Stop The Madness
by Greg Sullivan
Thank you, Steve Phillips.
Thank you for slowing down the
A-Rod express. I was ready to give up hope and
just accept the fact that baseball was
tailspinning into a fiery hell in a plane piloted
by Scott Boras. But now the flight, at least
temporarily, is back on track and cruising along
comfortably, while the rest of the sports world
holds its collective breath, waiting for some
stooge to meet the shortstop's demands.
And someone will - you know
someone will. Just like you knew
somebody would give Kevin Brown $100 million,
everybody knows that A-Rod will get $200
million. There's no doubt about it. If anyone
deserves it, it's A-Rod, but it's not even the
money that is raising eyebrows. A-Rod needs his
own office in the clubhouse. A-Rod needs his own
concession stands in the stadium to sell A-Rod
paraphanelia. A-Rod needs his own plane to fly
his family in from all over. A-Rod needs to be
marketed as the next Michael Jordan, the next
What's going on here? When did
this become acceptable? Is this what Boras wants
to be remembered as? What A-Rod wants to be
For love of the game, I hope
Let me clear the air about a
few things: 1) I hate agents, and 2) I admire
A-Rod. From everything I've seen, he's what Peter
Gammons might refer to as a "wonderful human
being." He's only two years older than me,
but he can do just about anything in the game of
baseball better than just about anyone
in the game of baseball, and he's always been
humble about his situation. Until now.
Ask yourself this - would Derek
Jeter or Nomar Garciaparra ask for their own
office in Yankee Stadium or Fenway Park? How
about Ken Griffey Jr. or Mark McGwire, the two
closest things to a Jordan or a Tiger that there
are in baseball today? I would have to say no in
all four instances, and the reason why is simple:
none of these players are trying to artificially
anoint themself as the face of baseball.
Alex Rodriguez is, with a
little help from his buddy Scott, and it makes me
When you hear the name Tiger
Woods, what do you think of? Most likely you
think of record-breaking performances at Major
tournaments, seemingly impossible shots that
actually make golf highlights fun to watch,
marketing millions, and titles, titles, titles.
Michael Jordan? Clutch last second shots,
show-stopping dunks, marketing millions, and
titles, titles, titles. A-Rod? Unheard of power
for a middle infielder, exceptional range to go
with a howitzer of an arm, the potential for
marketing millions, and, um, an appearance in the
There's something missing here,
don't you think?
Tiger is making his name by
winning golf tournaments, seemingly at will,
wherever he goes. He has brought golf to a
non-white audience in the same way that Wayne
Greztky brought hockey to an American audience.
He has put the PGA back on the map. And he has
done it all without the help of a private jet or
prematurely comparing himself to a legend.
Jordan made his name by winning
everything in sight, from scoring titles to MVP
awards to six champioships in eight years. He
made Chicago a basketball town and carried the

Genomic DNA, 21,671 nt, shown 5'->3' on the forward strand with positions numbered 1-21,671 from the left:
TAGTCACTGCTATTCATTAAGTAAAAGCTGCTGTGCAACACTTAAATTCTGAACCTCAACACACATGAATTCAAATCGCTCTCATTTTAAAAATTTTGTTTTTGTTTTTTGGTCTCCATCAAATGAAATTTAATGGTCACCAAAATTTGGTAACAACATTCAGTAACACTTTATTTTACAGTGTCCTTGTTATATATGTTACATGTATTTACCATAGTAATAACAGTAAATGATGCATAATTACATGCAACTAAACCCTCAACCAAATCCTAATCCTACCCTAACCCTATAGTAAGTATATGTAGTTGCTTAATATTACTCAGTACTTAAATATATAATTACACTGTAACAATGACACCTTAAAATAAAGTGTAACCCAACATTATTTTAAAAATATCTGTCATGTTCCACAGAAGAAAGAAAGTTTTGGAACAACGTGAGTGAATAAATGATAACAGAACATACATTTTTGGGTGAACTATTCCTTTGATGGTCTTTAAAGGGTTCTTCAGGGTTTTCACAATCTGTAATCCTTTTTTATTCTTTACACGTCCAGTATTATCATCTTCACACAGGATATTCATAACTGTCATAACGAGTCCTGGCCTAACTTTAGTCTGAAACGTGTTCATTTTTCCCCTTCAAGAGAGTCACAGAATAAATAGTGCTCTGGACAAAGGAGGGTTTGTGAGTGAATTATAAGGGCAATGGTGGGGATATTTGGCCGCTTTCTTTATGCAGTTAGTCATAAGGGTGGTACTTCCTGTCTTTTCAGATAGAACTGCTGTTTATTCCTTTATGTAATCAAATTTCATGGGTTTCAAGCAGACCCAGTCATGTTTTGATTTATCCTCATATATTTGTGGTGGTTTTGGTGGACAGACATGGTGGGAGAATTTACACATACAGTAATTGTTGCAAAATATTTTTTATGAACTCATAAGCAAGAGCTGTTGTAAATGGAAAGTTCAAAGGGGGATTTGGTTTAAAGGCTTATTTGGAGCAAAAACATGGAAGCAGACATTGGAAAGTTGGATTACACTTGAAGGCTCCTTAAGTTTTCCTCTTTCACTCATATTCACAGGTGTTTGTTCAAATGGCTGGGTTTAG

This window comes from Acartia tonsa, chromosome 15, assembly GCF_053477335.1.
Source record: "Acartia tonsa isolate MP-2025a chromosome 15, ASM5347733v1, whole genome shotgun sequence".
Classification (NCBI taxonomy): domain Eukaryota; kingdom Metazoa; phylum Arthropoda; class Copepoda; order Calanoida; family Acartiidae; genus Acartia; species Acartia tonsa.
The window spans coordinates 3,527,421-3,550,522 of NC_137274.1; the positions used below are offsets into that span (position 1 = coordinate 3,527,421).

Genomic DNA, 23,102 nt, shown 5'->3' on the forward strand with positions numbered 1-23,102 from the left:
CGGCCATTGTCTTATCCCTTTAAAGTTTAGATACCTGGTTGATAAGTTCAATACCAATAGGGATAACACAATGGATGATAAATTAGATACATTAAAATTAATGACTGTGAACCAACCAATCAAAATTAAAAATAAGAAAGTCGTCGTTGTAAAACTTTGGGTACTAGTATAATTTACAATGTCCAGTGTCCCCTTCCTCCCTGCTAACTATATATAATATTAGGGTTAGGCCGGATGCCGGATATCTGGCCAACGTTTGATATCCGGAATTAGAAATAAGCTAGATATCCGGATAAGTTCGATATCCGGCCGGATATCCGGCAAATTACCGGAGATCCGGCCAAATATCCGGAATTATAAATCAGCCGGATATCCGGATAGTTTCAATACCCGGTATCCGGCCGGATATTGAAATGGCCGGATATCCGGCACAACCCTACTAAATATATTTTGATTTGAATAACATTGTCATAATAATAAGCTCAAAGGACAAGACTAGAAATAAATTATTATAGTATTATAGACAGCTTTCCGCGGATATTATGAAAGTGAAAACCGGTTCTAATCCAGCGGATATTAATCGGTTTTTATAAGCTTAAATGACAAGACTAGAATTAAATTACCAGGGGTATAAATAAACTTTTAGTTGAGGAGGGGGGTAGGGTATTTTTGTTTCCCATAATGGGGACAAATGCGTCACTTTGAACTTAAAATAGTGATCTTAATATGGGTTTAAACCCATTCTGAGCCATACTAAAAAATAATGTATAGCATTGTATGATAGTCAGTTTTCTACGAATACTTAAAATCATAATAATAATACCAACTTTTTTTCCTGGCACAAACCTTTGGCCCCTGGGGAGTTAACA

NBA after Bird and Magic retired. The league and
the sport aren't the same without him on the
court. He built his legend with big plays, not
big contracts and special perks.
A-Rod has a .309 career batting
average and has only played 160 games or more in
a season once.
Okay, that's not fair. I can't
take anything away from the kid - he's an
incredible player, and he's one
of the biggest names in baseball. But he's not the
biggest name - in fact, the beauty of baseball is
that there isn't just one player that can be the
face of the entire league. McGwire and Sosa,
Maddux and Glavine, Pedro and Randy, Nomar,
Jeter, and A-Rod - baseball just isn't an
individual sport like others can be, and A-Rod
can't be the de facto ambassador for the sport.
And that's what bothers me
about this "$20 million a year for 12 years
with a plane, an office, and our own little
merchandising thing" thing. You can treat
people as individuals in separate circumstances
in other sports, but it just doesn't work in
baseball. Everyone has to be on the same page,
and sit in the same room before and after the
game, or it just doesn't work.
Need some proof? Look at John
Rocker in Atlanta, Carl Everett in Boston, and
Rickey Henderson anywhere. Hell, look no further
than Kevin Brown, whose seven-year, $105 million,
contract started this ugly ball rolling. Brown
has pitched well, but what of the Dodgers?
Underacheivers ever since he came to town.
Oh, and by the way, Brown is a
So I ask, once and for all -
would you give A-Rod what he wants? Some GMs,
including the aforementioned Mets boss Steve
Phillips, have said no. And when you think about
it, the Mets need A-Rod more than anyone else in
baseball. They have a shortstop who couldn't hit
in Denver, play in the biggest market in
baseball, are coming off of a World Series
appearance, would love to add another twist to
their rivalry with the Yankees, and play in a
city that loves controversy.
But amidst all of that,
Phillips said no, because he realizes that
baseball is a team game and can not be won by one
player. Given the rift that A-Rod's presence
could cause in a clubhouse that already includes
superstars Mike Piazza, Al Leiter, and Edgardo
Alfonzo, the Mets resources would be better spent
on pitching and an outfielder, preferably one who
wants to be part of the team, not part of his
agent's ego trip.
So I implore the brains behind
the operations in Atlanta, Seattle, Chicago, and
Colorado. Follow the lead of the Mets. Let A-Rod
pen his own legend before you treat him as if
it's already written. And if he proves that he
can be That Guy, then you can think about what
might have been.
But trust me, it wouldn't have
been - not in this game.